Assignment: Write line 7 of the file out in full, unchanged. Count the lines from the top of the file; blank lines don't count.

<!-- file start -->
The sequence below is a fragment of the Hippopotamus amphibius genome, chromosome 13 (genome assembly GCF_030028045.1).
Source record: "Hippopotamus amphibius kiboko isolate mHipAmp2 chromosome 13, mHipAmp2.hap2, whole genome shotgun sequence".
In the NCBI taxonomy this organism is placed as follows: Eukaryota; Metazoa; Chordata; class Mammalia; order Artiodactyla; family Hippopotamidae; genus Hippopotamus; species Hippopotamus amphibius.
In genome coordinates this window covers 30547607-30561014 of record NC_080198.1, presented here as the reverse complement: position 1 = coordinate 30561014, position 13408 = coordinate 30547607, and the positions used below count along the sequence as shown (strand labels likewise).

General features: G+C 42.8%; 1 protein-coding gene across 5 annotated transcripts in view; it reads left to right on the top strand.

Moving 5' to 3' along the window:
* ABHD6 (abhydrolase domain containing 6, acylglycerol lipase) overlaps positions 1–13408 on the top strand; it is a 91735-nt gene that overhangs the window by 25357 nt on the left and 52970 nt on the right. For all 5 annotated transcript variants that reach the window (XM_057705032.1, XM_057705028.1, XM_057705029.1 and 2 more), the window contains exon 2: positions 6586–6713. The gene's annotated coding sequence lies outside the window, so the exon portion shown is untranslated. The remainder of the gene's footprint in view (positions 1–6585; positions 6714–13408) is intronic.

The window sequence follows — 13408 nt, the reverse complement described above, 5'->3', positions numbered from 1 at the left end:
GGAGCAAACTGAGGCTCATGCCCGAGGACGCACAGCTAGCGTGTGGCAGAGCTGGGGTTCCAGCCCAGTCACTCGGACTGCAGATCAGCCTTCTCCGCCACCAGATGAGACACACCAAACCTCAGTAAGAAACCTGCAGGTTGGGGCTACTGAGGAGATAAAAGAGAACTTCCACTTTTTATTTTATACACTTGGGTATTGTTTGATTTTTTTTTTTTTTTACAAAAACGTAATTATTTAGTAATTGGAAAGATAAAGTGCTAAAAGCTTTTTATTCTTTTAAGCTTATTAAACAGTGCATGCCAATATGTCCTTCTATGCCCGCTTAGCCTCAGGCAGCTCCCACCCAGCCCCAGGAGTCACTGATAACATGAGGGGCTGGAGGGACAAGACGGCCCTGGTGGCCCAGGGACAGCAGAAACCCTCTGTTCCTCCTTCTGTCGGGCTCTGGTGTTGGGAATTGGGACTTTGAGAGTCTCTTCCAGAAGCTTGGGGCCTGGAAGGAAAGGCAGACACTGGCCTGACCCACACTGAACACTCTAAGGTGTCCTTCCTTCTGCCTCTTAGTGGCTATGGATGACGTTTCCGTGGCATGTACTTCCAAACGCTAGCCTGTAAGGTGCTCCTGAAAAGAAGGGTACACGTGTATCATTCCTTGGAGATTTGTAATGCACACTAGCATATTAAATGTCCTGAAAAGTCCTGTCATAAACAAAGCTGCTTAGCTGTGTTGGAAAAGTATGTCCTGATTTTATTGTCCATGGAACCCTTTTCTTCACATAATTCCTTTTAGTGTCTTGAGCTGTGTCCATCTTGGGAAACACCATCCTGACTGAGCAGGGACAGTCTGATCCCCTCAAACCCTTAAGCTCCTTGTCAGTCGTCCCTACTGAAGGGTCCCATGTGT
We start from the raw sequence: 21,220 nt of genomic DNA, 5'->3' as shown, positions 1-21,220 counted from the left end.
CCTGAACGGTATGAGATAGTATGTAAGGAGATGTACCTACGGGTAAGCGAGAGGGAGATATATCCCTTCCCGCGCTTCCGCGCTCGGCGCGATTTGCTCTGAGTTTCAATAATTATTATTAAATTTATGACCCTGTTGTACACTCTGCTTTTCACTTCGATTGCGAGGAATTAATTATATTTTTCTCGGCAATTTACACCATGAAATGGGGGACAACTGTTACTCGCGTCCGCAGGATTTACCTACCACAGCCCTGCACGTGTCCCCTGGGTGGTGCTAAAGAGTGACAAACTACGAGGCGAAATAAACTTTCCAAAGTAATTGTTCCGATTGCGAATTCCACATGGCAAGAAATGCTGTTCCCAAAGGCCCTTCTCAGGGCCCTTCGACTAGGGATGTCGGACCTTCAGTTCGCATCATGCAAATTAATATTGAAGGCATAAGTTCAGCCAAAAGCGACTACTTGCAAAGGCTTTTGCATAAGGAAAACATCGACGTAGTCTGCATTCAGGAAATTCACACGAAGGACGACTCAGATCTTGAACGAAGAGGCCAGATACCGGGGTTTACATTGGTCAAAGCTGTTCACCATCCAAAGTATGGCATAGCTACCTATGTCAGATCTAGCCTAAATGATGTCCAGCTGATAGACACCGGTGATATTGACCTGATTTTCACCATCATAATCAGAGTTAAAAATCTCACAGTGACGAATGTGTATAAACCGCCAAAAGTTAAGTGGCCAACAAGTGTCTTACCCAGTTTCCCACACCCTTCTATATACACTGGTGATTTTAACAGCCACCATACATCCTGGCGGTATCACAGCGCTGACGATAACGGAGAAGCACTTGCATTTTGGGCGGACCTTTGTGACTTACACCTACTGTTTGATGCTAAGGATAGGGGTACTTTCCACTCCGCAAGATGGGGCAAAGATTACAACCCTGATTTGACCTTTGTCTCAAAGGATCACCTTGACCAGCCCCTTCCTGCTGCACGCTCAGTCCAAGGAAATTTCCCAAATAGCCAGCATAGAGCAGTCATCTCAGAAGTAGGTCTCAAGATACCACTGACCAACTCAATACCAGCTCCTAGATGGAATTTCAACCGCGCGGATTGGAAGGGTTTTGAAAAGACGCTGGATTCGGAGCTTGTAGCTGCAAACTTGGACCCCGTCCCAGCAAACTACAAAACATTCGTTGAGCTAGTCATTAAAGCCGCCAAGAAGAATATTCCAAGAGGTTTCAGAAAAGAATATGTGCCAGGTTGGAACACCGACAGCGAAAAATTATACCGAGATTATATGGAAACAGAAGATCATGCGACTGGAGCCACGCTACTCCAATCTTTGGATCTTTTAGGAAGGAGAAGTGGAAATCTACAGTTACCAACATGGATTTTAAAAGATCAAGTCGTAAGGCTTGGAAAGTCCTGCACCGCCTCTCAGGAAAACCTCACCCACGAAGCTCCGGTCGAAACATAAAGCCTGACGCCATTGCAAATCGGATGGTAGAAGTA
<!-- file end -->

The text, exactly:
* ABHD6 (abhydrolase domain containing 6, acylglycerol lipase) overlaps positions 1–13408 on the top strand; it is a 91735-nt gene that overhangs the window by 25357 nt on the left and 52970 nt on the right. For all 5 annotated transcript variants that reach the window (XM_057705032.1, XM_057705028.1, XM_057705029.1 and 2 more), the window contains exon 2: positions 6586–6713. The gene's annotated coding sequence lies outside the window, so the exon portion shown is untranslated. The remainder of the gene's footprint in view (positions 1–6585; positions 6714–13408) is intronic.